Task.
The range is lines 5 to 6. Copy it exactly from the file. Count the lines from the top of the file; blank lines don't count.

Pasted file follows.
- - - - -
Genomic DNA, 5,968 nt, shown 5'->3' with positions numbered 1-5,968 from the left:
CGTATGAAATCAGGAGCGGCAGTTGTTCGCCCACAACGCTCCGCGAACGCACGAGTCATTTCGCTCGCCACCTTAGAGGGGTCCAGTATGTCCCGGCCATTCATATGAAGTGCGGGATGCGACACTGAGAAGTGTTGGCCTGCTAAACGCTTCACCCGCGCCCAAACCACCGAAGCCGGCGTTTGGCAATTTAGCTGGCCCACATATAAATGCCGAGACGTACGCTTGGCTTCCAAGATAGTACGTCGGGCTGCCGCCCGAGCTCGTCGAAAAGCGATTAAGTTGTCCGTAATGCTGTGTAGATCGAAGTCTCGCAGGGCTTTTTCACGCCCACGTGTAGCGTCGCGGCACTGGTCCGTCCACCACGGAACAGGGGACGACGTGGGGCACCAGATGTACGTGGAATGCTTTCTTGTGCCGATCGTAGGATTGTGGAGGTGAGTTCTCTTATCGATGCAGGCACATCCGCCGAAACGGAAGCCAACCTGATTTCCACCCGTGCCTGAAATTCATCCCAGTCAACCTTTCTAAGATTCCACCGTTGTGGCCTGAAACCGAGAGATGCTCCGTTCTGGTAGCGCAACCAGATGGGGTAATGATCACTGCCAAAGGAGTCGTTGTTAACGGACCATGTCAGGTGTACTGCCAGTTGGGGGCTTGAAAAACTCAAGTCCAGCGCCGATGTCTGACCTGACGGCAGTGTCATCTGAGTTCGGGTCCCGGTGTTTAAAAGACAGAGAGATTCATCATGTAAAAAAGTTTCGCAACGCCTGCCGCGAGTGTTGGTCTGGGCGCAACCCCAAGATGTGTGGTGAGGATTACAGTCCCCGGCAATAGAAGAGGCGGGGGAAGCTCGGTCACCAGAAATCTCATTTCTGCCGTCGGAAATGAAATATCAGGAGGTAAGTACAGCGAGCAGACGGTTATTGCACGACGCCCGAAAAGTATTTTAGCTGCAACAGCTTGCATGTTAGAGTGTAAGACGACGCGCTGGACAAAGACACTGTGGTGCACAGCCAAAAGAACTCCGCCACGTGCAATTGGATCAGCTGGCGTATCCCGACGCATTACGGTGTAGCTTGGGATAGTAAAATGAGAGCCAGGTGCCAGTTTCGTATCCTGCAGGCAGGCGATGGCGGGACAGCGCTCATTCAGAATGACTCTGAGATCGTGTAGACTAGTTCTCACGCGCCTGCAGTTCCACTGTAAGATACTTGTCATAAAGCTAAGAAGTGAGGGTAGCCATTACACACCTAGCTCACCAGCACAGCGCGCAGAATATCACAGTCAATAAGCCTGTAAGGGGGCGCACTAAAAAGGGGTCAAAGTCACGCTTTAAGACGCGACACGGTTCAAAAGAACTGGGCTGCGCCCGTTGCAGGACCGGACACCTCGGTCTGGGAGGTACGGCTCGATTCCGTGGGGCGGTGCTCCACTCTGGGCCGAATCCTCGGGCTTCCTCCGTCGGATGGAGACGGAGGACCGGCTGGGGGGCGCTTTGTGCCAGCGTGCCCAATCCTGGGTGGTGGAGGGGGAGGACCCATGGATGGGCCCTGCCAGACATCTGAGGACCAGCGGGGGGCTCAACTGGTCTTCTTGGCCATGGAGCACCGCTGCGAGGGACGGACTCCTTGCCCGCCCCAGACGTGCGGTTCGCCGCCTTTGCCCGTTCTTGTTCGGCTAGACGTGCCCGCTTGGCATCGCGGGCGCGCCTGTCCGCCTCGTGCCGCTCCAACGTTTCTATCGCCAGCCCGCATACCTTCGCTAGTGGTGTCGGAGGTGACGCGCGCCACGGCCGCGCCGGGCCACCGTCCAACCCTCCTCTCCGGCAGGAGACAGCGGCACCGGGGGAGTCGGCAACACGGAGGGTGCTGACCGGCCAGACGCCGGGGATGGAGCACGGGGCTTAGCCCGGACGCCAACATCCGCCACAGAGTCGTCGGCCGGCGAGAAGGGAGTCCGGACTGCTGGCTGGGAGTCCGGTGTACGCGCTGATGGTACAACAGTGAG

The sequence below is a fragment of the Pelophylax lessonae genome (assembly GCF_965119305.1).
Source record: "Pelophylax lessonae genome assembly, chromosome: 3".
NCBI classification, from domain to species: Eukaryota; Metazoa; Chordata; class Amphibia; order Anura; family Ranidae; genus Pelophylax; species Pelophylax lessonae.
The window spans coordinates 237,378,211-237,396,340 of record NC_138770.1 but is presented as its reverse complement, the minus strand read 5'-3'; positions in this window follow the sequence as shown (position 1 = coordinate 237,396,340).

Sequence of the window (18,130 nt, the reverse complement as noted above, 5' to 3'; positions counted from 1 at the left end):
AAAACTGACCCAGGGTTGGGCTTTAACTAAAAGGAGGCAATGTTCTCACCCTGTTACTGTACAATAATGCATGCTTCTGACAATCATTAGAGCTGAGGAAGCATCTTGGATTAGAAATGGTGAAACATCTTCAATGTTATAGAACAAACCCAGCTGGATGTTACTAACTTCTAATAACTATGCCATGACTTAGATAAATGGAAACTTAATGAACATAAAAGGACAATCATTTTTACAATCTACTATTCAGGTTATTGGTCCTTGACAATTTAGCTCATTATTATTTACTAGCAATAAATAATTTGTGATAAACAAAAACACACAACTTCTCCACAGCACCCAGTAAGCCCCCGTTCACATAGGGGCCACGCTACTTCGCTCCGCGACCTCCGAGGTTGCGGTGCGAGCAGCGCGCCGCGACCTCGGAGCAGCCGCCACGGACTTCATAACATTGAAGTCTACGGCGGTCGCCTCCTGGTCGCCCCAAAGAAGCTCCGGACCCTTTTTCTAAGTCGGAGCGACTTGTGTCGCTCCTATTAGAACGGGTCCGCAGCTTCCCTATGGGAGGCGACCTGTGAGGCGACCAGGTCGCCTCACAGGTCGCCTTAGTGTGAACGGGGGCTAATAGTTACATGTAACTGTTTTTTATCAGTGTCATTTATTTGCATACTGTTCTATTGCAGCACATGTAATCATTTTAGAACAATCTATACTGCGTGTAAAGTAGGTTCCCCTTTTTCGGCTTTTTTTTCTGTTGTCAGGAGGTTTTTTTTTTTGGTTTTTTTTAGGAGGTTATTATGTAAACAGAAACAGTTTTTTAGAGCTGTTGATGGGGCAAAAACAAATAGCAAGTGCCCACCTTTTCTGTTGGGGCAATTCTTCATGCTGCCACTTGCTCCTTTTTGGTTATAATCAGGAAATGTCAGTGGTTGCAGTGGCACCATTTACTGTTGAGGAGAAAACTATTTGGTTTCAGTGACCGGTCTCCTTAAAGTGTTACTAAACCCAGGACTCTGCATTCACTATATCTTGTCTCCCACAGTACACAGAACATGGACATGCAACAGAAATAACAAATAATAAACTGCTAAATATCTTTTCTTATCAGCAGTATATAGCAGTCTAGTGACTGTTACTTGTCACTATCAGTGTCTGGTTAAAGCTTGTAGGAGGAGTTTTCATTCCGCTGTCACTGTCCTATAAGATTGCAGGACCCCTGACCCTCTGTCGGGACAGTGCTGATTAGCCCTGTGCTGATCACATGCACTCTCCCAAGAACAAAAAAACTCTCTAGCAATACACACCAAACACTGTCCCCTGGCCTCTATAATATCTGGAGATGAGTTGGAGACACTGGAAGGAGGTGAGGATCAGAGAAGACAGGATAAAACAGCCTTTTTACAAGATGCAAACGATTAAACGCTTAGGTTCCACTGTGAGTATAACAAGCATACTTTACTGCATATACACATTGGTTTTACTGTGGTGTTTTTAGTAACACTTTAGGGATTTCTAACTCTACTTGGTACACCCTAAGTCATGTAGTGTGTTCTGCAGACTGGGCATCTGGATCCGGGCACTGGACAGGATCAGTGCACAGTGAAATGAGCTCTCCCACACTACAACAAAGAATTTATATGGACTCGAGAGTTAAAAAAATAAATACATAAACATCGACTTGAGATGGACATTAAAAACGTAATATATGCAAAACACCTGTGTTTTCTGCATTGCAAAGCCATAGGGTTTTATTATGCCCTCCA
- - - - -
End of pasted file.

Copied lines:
NCBI classification, from domain to species: Eukaryota; Metazoa; Chordata; class Amphibia; order Anura; family Ranidae; genus Pelophylax; species Pelophylax lessonae.
The window spans coordinates 237,378,211-237,396,340 of record NC_138770.1 but is presented as its reverse complement, the minus strand read 5'-3'; positions in this window follow the sequence as shown (position 1 = coordinate 237,396,340).